Yesterday, MBW broke the news that an impending report from an inquiry into the Economics of Music Streaming in the UK contained two key recommendations for the British government that were bound to rattle the major music companies.
Our sources were typically spot on: the report, published by the UK Parliament’s Digital, Culture, Media and Sport (DCMS) Committee, today (July 15) suggested exactly what we said it would.
The Members of Parliament (MPs) who orchestrated the inquiry recommend that the British government implement a right for artists to earn royalties via ‘equitable remuneration’ from music streaming platforms.
Buried further within the report, however, is a recommendation that could prove to be the most significant of them all.
The DCMS Committee recommends that the British government “expand creator rights” by introducing a “right to recapture” works after a period of 20 years – a duration the report states “is longer than the periods where many labels write off bad debt but short enough to occur within an artist’s career”.
Introducing this right, states the report, “would create a more dynamic market for rights and allow successful artists to go to the market to negotiate better terms for their rights”.
Here’s the entire relevant passage: “We recommend that the Government concurrently expand creator rights by introducing a right to recapture works and a right to contract adjustment where an artist’s royalties are disproportionately low compared to the success of their music into the Copyright, Designs and Patents Act 1988. These rights already exist elsewhere, such as in the United States, Germany and the Netherlands, and would give creators greater leverage when negotiation contracts with music companies. We suggest that the right to recapture should occur after a period of twenty years, which is longer than the periods where many labels write off bad debt but short enough to occur within an artist’s career. This would create a more dynamic market for rights and allow successful artists to go to the market to negotiate better terms for their rights. The right to contract readjustment should similarly be implemented as soon as practically possible to ensure that rights for UK creators do not fall behind rights for European creators.”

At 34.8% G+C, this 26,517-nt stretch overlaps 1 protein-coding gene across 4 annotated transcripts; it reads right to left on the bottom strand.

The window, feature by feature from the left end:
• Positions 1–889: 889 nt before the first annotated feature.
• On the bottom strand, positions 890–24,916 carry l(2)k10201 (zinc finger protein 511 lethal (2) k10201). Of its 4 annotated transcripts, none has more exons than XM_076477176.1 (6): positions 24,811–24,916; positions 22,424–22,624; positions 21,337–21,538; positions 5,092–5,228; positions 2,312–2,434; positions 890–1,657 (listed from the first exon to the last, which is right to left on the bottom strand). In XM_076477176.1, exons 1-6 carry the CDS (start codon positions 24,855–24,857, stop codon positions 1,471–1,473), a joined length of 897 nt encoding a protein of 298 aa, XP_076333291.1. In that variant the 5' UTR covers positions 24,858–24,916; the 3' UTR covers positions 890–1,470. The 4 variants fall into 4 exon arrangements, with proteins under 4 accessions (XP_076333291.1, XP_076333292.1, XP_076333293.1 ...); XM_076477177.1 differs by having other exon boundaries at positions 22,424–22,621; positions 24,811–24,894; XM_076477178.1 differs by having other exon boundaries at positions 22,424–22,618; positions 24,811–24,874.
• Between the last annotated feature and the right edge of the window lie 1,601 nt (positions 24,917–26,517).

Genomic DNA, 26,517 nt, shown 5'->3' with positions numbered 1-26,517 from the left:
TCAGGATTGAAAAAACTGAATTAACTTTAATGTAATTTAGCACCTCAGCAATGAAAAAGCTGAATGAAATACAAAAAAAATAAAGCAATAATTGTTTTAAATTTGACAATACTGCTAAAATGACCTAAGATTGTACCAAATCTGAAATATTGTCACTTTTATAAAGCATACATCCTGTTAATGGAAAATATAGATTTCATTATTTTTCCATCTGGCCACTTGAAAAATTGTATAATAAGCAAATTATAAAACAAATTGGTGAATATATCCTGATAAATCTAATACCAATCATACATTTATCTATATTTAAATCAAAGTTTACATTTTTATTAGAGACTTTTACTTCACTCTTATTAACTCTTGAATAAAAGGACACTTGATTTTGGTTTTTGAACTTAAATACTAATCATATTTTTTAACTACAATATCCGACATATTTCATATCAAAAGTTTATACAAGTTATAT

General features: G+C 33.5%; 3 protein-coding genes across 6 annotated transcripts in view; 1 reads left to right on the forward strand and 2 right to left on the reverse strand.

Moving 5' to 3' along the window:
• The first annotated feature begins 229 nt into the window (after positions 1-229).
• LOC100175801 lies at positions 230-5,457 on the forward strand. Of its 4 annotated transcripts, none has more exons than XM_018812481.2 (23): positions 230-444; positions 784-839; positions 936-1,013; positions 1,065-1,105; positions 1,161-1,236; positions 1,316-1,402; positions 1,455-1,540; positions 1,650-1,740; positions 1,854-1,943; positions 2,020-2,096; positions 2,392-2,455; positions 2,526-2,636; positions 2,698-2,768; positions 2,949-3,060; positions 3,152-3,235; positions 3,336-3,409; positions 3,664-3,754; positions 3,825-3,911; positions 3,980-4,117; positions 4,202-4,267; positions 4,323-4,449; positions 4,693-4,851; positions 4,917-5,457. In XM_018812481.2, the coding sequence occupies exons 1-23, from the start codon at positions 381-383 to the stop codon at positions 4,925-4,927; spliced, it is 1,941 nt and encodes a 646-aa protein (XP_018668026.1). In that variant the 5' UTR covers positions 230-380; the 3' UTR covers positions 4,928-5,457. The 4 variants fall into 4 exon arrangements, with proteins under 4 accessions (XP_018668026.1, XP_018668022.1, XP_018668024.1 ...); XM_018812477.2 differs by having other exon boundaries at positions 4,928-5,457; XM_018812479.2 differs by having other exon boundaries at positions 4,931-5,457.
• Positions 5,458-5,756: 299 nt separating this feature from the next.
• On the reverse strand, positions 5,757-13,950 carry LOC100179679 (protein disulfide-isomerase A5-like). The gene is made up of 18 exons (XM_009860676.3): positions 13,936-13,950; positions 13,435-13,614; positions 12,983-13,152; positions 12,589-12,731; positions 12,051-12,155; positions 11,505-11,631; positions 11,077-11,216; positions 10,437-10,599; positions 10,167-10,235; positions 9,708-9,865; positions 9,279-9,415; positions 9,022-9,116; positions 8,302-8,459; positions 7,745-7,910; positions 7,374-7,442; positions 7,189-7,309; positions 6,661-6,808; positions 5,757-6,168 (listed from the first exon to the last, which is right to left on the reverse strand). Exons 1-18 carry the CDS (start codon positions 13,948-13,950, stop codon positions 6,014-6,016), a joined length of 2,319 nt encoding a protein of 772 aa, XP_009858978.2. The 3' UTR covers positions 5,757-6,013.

Unfortunately, the choice of terminology in the report risks leaving readers a little confused.
Referring to recapturing of rights for “works”, as it does in the first instance, would suggest the report is referencing songs, or music publishing rights.
Yet adding that such a change would “allow successful artists to go to the market to negotiate better terms for their rights” seems more like a nod to the recorded music rights that acts sign over to record labels.
A “right to recapture” already exists in the US, where songwriters have the right to recapture the rights to their works after 35 years, if those works were published after 1978, in accordance with a provision in the Copyright Act of 1976.
The suggestion to write into a law a “right to recapture” works after 20 years in the UK comes as song catalog valuations continue to escalate.
Acquisitive UK-listed company Hipgnosis Songs Fund, for example, owns of a catalog that has been independently valued at $2.21 billion, having acquired 84 catalogs for $1.06 billion in the 12 months to end of March 2021.